Quality assessment of included trials was limited. Given the lack of significant heterogeneity between trials, the methods of synthesis appeared appropriate. However, the authors gave little information about differences between trials, in particular any adjunctive drug therapies, or whether comparators in the individual trials were controls or placebo. Details of the participants were also limited; this could affect the generalisability of the results. There was no mention of the assessment of any possible adverse effects. There were discrepancies between some of the numbers in tables and text.

Most of the data came from three older trials (1975 and 1990). Drug regimes and lifestyles have changed over time, in particular with the use of statins, and results may not now be as relevant to current practice. The authors' conclusions should be treated with caution.

Implications of the review for practice and research

Practice: the authors did not state any implications for practice.

Research: the authors stated that a large-scale trial of niacin, used in the era of statin therapy, is needed to assess the effects on clinical endpoints.



Bibliographic details

Duggal JK, Singh M, Attri N, Singh PP, Ahmed N, Pahwa S, Molnar J, Singh S, Khosla S, Arora R. Effect of niacin therapy on cardiovascular outcomes in patients with coronary artery disease. Journal of Cardiovascular Pharmacology and Therapeutics 2010; 15(2): 158-166. [PubMed: 20208032]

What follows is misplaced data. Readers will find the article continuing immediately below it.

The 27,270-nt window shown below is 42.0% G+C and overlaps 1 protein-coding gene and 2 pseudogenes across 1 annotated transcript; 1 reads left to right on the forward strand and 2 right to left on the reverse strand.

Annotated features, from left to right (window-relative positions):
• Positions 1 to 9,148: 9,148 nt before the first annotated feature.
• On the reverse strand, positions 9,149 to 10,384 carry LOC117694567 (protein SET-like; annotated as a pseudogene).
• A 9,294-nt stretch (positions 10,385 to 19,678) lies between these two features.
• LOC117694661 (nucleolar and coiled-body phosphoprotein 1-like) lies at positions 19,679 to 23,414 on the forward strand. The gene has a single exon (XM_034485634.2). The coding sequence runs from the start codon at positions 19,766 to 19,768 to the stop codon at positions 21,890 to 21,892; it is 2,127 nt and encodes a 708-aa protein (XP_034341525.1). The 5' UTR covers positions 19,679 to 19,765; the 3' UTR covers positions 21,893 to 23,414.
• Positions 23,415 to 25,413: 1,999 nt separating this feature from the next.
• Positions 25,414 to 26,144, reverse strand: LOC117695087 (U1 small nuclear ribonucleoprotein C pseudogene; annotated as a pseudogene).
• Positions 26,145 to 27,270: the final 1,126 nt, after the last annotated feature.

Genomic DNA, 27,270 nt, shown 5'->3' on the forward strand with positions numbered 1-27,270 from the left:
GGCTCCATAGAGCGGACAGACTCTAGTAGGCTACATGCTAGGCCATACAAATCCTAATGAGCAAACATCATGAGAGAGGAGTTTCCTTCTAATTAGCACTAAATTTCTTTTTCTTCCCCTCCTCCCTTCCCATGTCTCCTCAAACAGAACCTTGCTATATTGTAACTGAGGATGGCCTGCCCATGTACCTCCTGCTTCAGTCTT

Indexing Status

Subject indexing assigned by NLM


Cardiovascular Diseases /mortality /prevention & control; Coronary Artery Disease /drug therapy /mortality /prevention & control; Humans; Hypolipidemic Agents /therapeutic use; Myocardial Infarction /mortality /prevention & control; Myocardial Revascularization /statistics & numerical data; Niacin /therapeutic use; Randomized Controlled Trials as Topic



Database entry date


Record Status

This is a critical abstract of a systematic review that meets the criteria for inclusion on DARE. Each critical abstract contains a brief summary of the review methods, results and conclusions followed by a detailed critical assessment on the reliability of the review and the conclusions drawn.

CRD has determined that this article meets the DARE scientific quality criteria for a systematic review.

Copyright © 2014 University of York.

PMID: 20208032